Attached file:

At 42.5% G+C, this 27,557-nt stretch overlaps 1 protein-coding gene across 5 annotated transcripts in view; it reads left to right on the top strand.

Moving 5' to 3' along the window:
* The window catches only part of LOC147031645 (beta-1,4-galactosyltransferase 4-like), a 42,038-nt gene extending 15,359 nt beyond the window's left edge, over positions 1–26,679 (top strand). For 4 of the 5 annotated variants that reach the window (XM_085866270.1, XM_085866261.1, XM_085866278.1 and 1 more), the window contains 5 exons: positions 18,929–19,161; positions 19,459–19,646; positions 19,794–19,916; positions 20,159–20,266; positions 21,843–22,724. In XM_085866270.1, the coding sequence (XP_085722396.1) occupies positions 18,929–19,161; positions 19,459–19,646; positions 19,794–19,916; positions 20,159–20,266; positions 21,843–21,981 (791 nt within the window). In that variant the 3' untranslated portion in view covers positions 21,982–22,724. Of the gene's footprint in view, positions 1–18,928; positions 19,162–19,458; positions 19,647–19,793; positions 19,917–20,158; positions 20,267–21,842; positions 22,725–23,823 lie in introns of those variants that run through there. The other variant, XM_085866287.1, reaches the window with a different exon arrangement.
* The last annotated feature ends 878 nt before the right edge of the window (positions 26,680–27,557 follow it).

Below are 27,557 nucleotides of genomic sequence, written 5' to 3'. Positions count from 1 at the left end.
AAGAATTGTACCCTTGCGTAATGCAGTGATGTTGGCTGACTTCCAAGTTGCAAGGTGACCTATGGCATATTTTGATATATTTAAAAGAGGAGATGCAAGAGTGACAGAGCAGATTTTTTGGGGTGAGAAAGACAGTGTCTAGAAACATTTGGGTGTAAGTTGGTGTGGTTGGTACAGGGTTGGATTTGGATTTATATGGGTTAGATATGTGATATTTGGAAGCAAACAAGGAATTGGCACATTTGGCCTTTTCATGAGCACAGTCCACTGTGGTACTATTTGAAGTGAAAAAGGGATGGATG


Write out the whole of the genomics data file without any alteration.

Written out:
At 42.5% G+C, this 27,557-nt stretch overlaps 1 protein-coding gene across 5 annotated transcripts in view; it reads left to right on the top strand.

Moving 5' to 3' along the window:
* The window catches only part of LOC147031645 (beta-1,4-galactosyltransferase 4-like), a 42,038-nt gene extending 15,359 nt beyond the window's left edge, over positions 1–26,679 (top strand). For 4 of the 5 annotated variants that reach the window (XM_085866270.1, XM_085866261.1, XM_085866278.1 and 1 more), the window contains 5 exons: positions 18,929–19,161; positions 19,459–19,646; positions 19,794–19,916; positions 20,159–20,266; positions 21,843–22,724. In XM_085866270.1, the coding sequence (XP_085722396.1) occupies positions 18,929–19,161; positions 19,459–19,646; positions 19,794–19,916; positions 20,159–20,266; positions 21,843–21,981 (791 nt within the window). In that variant the 3' untranslated portion in view covers positions 21,982–22,724. Of the gene's footprint in view, positions 1–18,928; positions 19,162–19,458; positions 19,647–19,793; positions 19,917–20,158; positions 20,267–21,842; positions 22,725–23,823 lie in introns of those variants that run through there. The other variant, XM_085866287.1, reaches the window with a different exon arrangement.
* The last annotated feature ends 878 nt before the right edge of the window (positions 26,680–27,557 follow it).

Below are 27,557 nucleotides of genomic sequence, written 5' to 3'. Positions count from 1 at the left end.
AAGAATTGTACCCTTGCGTAATGCAGTGATGTTGGCTGACTTCCAAGTTGCAAGGTGACCTATGGCATATTTTGATATATTTAAAAGAGGAGATGCAAGAGTGACAGAGCAGATTTTTTGGGGTGAGAAAGACAGTGTCTAGAAACATTTGGGTGTAAGTTGGTGTGGTTGGTACAGGGTTGGATTTGGATTTATATGGGTTAGATATGTGATATTTGGAAGCAAACAAGGAATTGGCACATTTGGCCTTTTCATGAGCACAGTCCACTGTGGTACTATTTGAAGTGAAAAAGGGATGGATG